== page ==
COTTBUS: New film funding opportunities for filmmakers in Central and Eastern Europe are emerging across the region, including backing for minority coproductions which is crucial especially in smaller countries.
Speaking during a panel on film funding at Connecting Cottbus (www.connecting-cottbus.de) panel representatives of funding bodies highlighted the funding available and the strategies they are adopting.
Macedonia is one of the new players which is becoming a real partner in coproductions since it saw a a massive increase in film funding in 2011. Darko Basheski, head of the Macedonian Film Fund (www.filmfund.gov.mk) told FNE that the fund is distributing 4.15 m EUR in 2012 and will have some 4 m EUR in both 2013 and 2014.
“Our basic strategy since the beginning was to support an equal number of majority and minority productions, but we in fact have two more minority coproductions,” he told FNE. Between 2008 and 2012, the fund has awarded grants to 13 majority productions and 15 minority coproductions. The fund next plans to spend more of its budget on promotion and digitalization of cinemas.
Kosovo is emerging as Europe’s newest coproduction partner. Fatos Berisha, director of the Kosovo Cinematography Center (www.qkk-rks.com) told FNE, “We’re looking for small budget films.” The fund has 500,000 EUR for 2012 and will have 600,000 EUR in 2013, but is lobbying to increase the amount to 2 m EUR. It provides up to 50,000 EUR for future films as a minority coproducer, with 60% of that going to local spend. “The best use of the money is for actors or locations,” Berisha said. So far, the fund has given grants to coproductions with Albania, Macedonia, and Holland.
Hungarian Film Fund representative Orsolya Benko said that since it began operations one year ago, the fund has given over 57 development grants, ten production grants, and four post-production grants. The fund has 20 m EUR to distribute, with funding linked to a national lottery system, and will provide up to 90% of the film’s budget with a cap of 500,000 EUR. Some 10% of the films receiving grants are coproductions. One new regulation of the fund, the requirement that a new production company be established for each film, received mixed feedback from Connecting Cottbus participants. Lakoon Film (www.lakoonfilm.com) producer Judit Statler told FNE that the system seems to be working in Hungary.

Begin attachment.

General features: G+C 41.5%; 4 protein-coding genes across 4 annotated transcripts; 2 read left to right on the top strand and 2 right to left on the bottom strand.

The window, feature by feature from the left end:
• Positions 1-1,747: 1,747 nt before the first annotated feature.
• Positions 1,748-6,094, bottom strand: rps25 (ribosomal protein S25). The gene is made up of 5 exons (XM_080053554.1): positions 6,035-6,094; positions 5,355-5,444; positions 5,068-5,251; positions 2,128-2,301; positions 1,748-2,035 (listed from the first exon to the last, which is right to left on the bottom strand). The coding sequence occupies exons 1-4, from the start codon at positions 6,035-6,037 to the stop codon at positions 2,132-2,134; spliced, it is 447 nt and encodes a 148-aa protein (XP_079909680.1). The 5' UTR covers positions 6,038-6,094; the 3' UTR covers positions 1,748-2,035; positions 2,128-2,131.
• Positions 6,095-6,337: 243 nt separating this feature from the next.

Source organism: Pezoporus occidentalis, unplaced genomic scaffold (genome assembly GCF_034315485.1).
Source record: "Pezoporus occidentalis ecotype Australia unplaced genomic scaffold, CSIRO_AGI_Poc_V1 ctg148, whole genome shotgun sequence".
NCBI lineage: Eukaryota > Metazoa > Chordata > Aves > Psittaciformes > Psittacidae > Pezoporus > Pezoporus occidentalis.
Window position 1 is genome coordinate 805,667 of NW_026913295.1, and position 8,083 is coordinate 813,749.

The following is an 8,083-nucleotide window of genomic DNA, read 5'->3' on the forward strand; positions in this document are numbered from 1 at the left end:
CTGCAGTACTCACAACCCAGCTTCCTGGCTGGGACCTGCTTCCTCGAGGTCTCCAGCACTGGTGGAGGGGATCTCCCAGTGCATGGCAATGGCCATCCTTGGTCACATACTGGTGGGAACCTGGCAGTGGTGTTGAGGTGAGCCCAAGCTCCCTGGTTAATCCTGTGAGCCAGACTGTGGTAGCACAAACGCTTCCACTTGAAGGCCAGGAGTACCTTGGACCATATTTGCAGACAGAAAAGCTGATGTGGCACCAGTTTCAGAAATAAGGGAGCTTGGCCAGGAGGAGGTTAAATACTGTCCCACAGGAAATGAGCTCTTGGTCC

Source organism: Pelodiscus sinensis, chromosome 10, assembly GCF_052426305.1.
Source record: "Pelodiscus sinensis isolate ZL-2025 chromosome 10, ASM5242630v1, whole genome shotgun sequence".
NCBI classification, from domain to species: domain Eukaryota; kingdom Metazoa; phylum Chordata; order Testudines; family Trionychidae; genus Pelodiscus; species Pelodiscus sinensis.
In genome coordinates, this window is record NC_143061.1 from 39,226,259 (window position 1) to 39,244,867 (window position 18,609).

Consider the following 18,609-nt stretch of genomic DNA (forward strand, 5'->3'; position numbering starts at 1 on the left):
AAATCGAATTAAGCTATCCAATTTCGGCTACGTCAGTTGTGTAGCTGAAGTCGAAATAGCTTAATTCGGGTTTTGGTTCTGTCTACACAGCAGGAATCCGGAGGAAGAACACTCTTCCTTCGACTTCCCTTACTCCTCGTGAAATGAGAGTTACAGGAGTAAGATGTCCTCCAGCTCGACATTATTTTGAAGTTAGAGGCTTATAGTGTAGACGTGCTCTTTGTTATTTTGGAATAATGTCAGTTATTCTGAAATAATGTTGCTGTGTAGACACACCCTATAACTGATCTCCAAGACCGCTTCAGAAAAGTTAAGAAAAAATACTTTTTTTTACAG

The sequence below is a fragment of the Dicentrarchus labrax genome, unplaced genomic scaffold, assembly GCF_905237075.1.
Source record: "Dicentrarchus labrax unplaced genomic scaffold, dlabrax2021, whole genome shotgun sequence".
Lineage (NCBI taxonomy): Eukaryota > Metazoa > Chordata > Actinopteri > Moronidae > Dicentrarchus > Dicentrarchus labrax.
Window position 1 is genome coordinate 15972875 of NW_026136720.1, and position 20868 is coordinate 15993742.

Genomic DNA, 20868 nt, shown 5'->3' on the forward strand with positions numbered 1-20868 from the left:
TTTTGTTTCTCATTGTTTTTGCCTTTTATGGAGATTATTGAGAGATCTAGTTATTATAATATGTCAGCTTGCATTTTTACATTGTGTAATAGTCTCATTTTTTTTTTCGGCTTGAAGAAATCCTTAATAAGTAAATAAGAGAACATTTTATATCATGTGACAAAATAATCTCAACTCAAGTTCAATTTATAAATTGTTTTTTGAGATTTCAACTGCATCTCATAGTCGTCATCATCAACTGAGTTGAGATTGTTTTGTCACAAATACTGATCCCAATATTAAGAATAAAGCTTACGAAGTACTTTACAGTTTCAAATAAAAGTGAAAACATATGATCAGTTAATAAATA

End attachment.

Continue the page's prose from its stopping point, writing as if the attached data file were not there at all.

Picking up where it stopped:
The Czech Republic will have a minimum of 9 m EUR for film production under the new film act. Jana Cernik, head of development and training for the Czech Film Center (www.filmcenter.cz) said, “We have been waiting for 20 years” for passage of the film act. The film fund will be independent of the Ministry of Culture and will provide funding for development, production, distribution, and promotion, for both majority and minority coproductions. The government is expected to provide 12 m EUR for film tax incentives in 2013. An additional source of funds is anticipated through the new film production department of Czech TV (www.ceska-televize.cz) including funding for minority coproductions.
Lithuania expects to see passage of a film tax incentive programme in early 2013, following the recent election of a new government. “At least for tax incentives it will be good,” producer Rasa Miskinyte of Era Film (www.erafilm.lt) told FNE. “It will bring investments.” The film fund, now at 1.5 m EUR, should see a real increase with the tripling of funding going toward national support for culture in 2013. In addition, the new Lithuanian Film Center should be fully functioning by the end of 2012, with the first call for film grants in December 2012 and upgrading to support international coproductions under a more transparent process in 2013.
Outside the CEE region, Germany continues its support of Polish films through a co-development fund established in 2006, and funds targeted for Turkey and Russia since 2011. In Russia, the Russia Cinema Fund began accepting applications from coproductions in 2011, giving grants of 3.5 m EUR to nine coproductions in 2011 and 4.2 m EUR to 11 coproductions in 2012. The films are required to repay 25% of gross receipts to the fund.
The Nordic countries are earmarking funds for minority coproductions. Norway will fund up to 125,000 EUR for long documentaries and feature films. Sweden is setting aside 10% of its funds for minority coproductions under a new agreement.
In May 2012 France introduced its new World Cinema Fund, with 6 m EUR available to filmmakers worldwide. The fund will have four or five selection rounds annually and will give grants to 40 – 60 films. Up to 250,000 EUR is available for production and up to 50,000 EUR for post-production, with 50% of spend in France. Half of the funds will go to first and second feature films. Of 24 projects from CEE submitted to the fund, three films (one each from Hungary, Romania, and the Czech Republic) received support.